Sort of like the Touch Bar on MacBook Pros (which I have). Yeah it’s awesome to have on select apps like Photoshop, Safari, etc but it’s in no way so valuable as to build a whole product around - like this phone is trying to do.

You can take the Touch Bar away from me at any moment and I won’t mind.

Unless apps deeply integrate with this folding capability etc its just a gimmick that I expect will die pretty quick or remain a very niche product.


> useful multi-app-in-screen interactions.

I use multiapp all the time on my current phone. I love it. Android makes it easy to move in and out of multiapp mode, swiping the separator when you want to go back to full screen. Many android apps already support this feature.

This is the same thing, except with a larger screen & different panel arrangement.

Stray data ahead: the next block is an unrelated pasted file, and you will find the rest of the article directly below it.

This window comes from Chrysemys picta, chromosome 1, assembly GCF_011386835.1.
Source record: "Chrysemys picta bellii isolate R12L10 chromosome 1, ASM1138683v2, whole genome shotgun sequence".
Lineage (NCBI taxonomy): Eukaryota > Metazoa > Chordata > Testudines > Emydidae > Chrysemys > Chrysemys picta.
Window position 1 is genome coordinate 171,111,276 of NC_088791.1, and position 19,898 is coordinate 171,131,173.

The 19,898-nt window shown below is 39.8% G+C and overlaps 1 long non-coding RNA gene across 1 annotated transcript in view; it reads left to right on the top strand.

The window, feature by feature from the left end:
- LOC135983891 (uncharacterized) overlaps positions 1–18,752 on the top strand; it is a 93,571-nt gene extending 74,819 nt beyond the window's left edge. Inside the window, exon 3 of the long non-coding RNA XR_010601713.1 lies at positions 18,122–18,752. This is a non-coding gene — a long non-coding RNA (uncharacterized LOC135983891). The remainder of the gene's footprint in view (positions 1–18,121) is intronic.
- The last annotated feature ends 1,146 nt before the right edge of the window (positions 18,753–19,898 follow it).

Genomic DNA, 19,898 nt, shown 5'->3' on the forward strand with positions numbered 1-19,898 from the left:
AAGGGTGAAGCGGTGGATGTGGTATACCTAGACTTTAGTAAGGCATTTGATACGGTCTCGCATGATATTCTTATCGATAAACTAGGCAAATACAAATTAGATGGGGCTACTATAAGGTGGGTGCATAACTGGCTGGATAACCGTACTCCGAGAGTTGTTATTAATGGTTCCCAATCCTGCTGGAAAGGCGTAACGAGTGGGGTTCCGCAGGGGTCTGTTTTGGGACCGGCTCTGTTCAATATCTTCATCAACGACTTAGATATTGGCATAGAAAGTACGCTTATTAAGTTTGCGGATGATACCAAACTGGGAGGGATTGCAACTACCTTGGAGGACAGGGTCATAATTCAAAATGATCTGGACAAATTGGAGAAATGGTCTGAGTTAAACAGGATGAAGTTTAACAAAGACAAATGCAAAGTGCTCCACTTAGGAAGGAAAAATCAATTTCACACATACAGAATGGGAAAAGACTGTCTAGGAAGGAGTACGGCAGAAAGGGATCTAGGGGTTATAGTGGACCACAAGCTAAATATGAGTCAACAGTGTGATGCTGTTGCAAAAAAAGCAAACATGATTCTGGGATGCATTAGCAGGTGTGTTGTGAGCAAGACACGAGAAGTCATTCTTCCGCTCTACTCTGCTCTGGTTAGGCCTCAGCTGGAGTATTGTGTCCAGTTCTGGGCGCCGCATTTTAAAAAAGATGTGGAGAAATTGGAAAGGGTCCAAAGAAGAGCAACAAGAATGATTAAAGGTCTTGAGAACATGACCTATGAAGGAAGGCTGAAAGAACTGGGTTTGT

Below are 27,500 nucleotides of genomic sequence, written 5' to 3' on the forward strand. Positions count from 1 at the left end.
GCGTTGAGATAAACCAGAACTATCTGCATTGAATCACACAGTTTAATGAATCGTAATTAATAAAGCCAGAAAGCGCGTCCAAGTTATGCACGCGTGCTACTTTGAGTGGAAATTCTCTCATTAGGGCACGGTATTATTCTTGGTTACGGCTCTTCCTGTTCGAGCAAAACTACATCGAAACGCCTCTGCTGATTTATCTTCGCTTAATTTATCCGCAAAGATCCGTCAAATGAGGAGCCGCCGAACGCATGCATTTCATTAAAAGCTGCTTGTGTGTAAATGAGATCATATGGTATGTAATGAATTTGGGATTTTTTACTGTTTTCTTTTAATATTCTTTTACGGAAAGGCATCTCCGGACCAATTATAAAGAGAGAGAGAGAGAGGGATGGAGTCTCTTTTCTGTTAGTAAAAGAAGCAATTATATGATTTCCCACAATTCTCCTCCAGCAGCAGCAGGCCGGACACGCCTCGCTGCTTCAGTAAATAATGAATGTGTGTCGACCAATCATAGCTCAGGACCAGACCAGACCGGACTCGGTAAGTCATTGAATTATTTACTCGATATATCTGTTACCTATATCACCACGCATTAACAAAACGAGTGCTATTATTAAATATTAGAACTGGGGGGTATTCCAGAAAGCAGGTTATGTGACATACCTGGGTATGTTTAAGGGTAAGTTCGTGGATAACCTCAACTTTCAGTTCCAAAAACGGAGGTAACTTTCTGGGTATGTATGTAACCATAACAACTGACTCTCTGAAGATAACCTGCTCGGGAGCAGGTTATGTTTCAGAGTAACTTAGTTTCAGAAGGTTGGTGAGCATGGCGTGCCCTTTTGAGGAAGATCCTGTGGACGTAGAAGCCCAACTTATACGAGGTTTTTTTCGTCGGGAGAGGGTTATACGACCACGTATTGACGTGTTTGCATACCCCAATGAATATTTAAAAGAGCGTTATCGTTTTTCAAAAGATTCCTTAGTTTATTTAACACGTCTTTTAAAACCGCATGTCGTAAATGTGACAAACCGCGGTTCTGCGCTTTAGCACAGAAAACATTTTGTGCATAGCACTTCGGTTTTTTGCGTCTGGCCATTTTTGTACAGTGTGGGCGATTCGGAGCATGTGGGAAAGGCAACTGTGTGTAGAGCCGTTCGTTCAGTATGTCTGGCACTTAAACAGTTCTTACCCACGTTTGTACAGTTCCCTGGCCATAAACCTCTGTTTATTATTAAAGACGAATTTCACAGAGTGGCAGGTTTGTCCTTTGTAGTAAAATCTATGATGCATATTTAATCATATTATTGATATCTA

The only specialized support it really needs has less to do with folding and more to do with toggling between two different screens without problems and while maintaining context, which they already seem to have nailed. Everything beyond that is just building on things that are already relevant for normal tablets, like multitasking.


I agree that this looks a bit early, but it also seems like a genuinely useful innovation if it can be pulled off.

It reminds me a lot of the first MacBook Airs that sold to a niche market at a premium for a few years until the technology had advanced to the point that they could target a mainstream price point, at which point they became exceedingly popular.

I could easily see the same thing happening here.


> a genuinely useful innovation

I agree. The writing is on the wall... people are ditching desktop computers in droves in favour of handheld/portable devices.